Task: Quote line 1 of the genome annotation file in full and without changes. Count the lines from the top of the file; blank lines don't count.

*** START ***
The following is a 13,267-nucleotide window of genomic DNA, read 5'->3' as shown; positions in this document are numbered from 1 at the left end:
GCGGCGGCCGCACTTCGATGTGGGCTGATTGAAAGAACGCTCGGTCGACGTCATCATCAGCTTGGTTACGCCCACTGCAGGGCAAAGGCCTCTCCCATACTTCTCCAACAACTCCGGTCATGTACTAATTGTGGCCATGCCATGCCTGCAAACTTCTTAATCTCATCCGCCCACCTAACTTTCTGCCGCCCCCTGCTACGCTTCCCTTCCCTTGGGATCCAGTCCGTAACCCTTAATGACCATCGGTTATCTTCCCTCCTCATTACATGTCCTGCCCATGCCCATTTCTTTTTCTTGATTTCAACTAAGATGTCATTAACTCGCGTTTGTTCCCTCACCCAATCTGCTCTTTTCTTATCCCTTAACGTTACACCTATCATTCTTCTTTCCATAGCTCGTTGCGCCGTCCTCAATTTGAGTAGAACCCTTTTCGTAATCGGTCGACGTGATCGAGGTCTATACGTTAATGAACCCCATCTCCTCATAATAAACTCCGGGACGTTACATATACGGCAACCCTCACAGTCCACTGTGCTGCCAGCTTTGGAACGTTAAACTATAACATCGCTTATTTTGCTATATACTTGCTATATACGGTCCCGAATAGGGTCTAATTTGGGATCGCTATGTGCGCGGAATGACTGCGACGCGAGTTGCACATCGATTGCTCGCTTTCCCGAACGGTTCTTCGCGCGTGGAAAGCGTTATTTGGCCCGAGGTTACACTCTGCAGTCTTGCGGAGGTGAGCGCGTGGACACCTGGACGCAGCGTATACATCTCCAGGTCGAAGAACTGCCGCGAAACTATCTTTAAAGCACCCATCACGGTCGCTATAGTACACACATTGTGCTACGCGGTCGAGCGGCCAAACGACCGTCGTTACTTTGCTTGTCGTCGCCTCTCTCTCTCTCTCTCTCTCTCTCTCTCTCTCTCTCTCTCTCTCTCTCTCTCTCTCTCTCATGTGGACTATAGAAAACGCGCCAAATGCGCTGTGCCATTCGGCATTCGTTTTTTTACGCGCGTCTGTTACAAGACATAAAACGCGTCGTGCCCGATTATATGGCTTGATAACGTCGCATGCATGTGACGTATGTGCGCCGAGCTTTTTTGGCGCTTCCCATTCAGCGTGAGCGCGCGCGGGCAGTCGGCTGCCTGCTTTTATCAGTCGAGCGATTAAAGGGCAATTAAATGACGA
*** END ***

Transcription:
The following is a 13,267-nucleotide window of genomic DNA, read 5'->3' as shown; positions in this document are numbered from 1 at the left end: